While we have made progress in reducing bullying and related behaviors in many of our schools, the problem persists in too many others. This is partly because we see it as an "engineering" problem, when in fact it is more of a philosophical and moral one.
Since there is abundant guidance about what to do to end bullying, I wanted to get a different perspective from the voice of an advocate. Dr. Stuart Green is the director of New Jersey Coalition for Bullying Awareness and Prevention. Dr. Green has fielded numerous calls for over a decade from parents about children who have been bullied with slow or inadequate responses from their schools. This has been true even in states like New Jersey with strong, clear anti-bullying laws.
I asked Dr. Green to speak about the hard steps schools have not yet taken, but must take, to eliminate even the occasional ignoring or tacit support of bullying in schools.
Edutopia: Are there commonly used strategies that are ineffective, or downright harmful?
Dr. Stuart Green: Definitely. Children should not be advised to be "less sensitive," or to work harder to make friends, especially with those who hurt them. Bringing targeted children together is problematic, stigmatizing. It's one thing if children in similar situations seek each other out for support. It's another thing if schools gather targeted children together to provide counseling, for example.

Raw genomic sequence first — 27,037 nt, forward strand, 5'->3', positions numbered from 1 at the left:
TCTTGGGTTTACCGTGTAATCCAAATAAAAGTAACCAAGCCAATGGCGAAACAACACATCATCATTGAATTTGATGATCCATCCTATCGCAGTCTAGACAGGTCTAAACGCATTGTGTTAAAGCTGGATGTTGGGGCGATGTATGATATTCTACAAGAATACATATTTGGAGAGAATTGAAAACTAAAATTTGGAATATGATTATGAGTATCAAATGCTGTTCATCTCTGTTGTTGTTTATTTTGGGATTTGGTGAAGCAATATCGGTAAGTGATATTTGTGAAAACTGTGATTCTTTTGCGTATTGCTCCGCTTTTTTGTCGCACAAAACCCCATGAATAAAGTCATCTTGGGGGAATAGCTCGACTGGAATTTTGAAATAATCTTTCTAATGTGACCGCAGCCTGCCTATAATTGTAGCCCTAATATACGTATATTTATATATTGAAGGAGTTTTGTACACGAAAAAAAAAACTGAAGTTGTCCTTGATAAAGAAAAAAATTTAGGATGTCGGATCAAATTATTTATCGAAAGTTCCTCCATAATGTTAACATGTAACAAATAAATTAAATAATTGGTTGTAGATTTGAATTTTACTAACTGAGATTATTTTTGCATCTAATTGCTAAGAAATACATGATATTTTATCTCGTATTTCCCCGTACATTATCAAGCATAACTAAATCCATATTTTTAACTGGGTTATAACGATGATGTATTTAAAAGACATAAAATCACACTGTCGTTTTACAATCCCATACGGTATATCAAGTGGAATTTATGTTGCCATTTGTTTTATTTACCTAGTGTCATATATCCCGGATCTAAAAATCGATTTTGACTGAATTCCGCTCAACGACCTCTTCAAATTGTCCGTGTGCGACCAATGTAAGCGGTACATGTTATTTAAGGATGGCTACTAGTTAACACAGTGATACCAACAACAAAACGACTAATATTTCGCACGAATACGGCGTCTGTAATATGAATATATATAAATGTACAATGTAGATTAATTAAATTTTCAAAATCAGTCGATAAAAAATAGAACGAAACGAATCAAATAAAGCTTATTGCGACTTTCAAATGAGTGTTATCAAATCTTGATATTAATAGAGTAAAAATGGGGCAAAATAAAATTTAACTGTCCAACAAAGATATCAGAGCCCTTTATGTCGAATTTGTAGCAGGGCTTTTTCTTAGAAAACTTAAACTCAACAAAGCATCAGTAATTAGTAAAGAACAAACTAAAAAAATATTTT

Schools sometimes bring together children bullied and those who hurt them in order to work out their difficulties. That's essentially treating a mugging or a partner violence situation as if it was a communication problem. It also inevitably implies that both children bear equal responsibility for the aggressive act -- not true in the case of bullying -- or mugging! Even if the children involved (the child hurt, the child harming) seem equal (in social or physical power), if one child is more consistently aggressive, the relationship is unequal.
Further, having children discuss their victimization experience in front of the aggressor inevitably re-traumatizes the victim and empowers the aggressor.
What other kinds of things do schools do that don't really help?
It does not help to ask children (or parents) to write a report about a bullying incident. Hurt children commonly experience it as stressful and negative; it conveys being involved in a legal -- as opposed to educational and supportive -- environment. Bullied children or families asked to write statements also feel as if they -- rather than the school -- are making the case or bringing accusations.
What is your view of counseling for victimized children?
Counseling the bullied child is not enough. Once a child is targeted, having access to counselors is not sufficient. Adult mentorship is critical. A specific staff member should be designated to engage with a child, become aware of the child's situation, preferences, and needs. They should then actively work to increase the child's constructive involvement with the school. But this should be happening for all children.